Christians And The Samaritans In Shakespeare's The Merchant Of Venice

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Christians and the crusades. Jews and the Samaritans. Muslims and terrorists. Every religion has moments in their history in which they go against the basic teachings in their holy text. These moments in history are captured through the art forms that were popular during or after the time they were happening. For example, Shakespeare’s The Merchant of Venice is a play that captures these moments of hypocrisy as it concerns the Jews and the Christians. Many critics look at this play in a new historicism critique. For example, Nicole Coonradt looks at how the anti-Judaism in the play was a result of the Protestant-Catholic feud going on during the time of Shakespeare (74). This paper will look at Shakespeare’s The Merchant of Venice, and how …show more content…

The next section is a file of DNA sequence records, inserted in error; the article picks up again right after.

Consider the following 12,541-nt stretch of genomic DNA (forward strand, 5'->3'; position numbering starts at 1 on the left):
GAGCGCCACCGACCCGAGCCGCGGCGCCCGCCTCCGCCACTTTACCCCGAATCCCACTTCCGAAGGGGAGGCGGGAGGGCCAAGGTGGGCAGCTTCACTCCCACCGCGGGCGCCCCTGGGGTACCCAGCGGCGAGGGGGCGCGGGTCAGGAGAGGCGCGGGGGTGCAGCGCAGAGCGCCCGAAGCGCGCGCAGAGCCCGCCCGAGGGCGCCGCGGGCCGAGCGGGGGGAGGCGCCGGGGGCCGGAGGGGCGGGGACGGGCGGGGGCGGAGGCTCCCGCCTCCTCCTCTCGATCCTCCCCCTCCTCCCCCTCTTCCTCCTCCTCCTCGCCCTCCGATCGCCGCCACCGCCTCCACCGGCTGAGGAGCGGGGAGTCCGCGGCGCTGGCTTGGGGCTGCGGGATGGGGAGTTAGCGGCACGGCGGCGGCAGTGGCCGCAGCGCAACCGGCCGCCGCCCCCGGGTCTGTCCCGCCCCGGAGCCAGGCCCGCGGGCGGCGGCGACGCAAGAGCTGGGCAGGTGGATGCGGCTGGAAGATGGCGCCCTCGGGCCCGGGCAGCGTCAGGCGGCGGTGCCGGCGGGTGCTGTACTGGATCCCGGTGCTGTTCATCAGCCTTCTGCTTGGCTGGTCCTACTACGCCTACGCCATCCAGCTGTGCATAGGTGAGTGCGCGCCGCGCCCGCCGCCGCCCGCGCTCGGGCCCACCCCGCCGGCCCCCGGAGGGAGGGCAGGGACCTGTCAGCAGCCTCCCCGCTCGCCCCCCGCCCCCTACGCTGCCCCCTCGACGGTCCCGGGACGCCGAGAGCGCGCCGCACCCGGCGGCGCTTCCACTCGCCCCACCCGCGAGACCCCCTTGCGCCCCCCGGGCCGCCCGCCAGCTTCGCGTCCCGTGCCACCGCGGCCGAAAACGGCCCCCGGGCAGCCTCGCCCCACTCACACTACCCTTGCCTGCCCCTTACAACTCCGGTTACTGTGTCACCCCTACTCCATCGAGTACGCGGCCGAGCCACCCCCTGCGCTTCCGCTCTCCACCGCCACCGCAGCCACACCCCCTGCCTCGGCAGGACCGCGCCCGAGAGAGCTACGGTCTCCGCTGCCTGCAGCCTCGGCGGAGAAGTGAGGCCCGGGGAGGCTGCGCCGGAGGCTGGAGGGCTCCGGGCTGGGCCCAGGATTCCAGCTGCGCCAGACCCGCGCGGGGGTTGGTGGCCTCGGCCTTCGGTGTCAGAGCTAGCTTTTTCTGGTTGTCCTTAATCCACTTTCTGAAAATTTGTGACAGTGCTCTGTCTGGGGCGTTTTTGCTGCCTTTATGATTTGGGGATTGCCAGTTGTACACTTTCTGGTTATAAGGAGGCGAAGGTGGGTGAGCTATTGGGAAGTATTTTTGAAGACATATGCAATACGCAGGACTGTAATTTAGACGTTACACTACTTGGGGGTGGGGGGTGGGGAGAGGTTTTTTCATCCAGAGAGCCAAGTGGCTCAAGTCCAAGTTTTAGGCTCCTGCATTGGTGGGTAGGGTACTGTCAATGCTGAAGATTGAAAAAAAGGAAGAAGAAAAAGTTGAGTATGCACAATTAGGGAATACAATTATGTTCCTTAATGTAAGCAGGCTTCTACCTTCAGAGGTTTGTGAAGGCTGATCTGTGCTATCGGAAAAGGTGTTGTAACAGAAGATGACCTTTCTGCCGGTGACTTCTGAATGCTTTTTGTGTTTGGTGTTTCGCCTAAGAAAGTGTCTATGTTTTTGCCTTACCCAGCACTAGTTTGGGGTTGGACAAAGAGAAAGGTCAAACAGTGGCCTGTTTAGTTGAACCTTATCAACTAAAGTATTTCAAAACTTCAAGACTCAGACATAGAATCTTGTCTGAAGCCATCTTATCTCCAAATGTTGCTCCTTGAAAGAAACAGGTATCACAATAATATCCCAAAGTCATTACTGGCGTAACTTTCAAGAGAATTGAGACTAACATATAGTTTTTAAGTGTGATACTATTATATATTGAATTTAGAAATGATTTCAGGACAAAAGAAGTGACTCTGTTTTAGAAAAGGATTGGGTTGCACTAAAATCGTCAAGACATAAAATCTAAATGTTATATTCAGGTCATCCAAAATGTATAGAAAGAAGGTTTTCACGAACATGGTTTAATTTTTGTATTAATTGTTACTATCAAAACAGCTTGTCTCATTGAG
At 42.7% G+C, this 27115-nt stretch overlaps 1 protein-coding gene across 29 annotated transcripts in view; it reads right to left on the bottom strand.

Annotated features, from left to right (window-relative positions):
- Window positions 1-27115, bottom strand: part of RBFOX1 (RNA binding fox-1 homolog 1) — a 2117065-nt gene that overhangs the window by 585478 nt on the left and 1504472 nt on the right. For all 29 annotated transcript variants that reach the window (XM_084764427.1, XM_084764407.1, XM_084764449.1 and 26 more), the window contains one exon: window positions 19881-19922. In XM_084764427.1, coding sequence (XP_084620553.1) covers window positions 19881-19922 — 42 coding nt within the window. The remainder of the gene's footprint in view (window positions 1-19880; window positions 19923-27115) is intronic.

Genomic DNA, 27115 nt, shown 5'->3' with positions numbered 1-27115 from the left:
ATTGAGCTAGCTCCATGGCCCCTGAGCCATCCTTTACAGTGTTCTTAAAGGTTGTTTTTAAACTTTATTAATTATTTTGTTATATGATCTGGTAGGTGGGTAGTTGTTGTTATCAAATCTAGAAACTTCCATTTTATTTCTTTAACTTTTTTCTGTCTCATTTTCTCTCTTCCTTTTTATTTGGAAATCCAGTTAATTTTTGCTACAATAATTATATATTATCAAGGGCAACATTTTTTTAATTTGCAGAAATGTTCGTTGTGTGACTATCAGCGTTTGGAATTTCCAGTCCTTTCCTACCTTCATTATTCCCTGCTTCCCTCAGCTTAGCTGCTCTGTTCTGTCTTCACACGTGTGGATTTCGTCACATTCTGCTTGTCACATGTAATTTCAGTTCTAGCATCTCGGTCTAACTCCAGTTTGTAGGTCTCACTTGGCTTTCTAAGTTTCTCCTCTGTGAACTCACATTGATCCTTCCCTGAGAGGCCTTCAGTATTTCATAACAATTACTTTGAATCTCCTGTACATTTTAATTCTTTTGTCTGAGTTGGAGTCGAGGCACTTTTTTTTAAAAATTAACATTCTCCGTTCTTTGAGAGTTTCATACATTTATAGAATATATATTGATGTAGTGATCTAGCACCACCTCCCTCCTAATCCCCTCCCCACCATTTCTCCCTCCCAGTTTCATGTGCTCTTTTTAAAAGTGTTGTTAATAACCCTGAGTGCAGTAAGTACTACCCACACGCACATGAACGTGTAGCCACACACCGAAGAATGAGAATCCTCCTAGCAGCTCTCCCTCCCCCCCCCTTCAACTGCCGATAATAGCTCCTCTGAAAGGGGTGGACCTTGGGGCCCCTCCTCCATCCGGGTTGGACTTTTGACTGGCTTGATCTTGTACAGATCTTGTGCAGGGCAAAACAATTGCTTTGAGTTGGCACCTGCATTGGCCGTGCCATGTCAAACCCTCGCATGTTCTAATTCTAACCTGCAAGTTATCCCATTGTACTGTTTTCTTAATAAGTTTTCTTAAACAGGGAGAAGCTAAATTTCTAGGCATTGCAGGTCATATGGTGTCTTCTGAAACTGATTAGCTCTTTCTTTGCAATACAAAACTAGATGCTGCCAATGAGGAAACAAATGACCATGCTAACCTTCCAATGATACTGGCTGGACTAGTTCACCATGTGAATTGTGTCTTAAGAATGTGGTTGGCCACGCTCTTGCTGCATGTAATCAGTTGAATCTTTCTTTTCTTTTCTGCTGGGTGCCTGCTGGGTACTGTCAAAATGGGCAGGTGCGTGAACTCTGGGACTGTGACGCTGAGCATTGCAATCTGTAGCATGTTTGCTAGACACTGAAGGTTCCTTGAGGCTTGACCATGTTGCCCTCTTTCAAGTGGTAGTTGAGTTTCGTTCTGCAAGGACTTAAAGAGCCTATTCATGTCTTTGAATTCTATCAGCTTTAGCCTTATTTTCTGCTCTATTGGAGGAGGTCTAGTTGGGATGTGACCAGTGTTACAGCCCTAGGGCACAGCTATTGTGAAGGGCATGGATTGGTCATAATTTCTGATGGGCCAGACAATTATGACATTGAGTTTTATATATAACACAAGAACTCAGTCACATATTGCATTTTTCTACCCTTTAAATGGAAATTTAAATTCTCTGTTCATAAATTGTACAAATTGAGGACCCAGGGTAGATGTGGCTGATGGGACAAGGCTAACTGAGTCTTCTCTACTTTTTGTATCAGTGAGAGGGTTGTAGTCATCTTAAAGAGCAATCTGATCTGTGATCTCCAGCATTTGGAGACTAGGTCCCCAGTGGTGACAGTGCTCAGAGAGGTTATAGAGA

Shylock had no choice but to accept his conversion and the so-called mercy of his benefactors. He was forced to accept his conversion by a mercy and Christ he didn’t believe in. This is demonstrated by the Duke, who says, “That thou shalt see the difference of our spirits, I pardon thee thy life before thou ask it” (4.1). In this the word difference is important to look at because the Duke is indicating to Shylock that there is a difference between the two. That difference is the principle of Christian mercy, which Shylock doesn’t really believe in because he doesn’t believe in a Christ or his attribute. Furthermore, from what the Duke says at the end it can be gleamed as a form of arrogance in Christianity. He tells Shylock that he is acquitted before Shylock was even judged, showing that in the Duke’s eyes, he was already judged as a Jew for his disbelief in the attribute of mercy and Jesus Christ. However, while Shylock was forced to accept this attribute of mercy it is also important to notice he was forced to convert to Christianity as well, just like others of his

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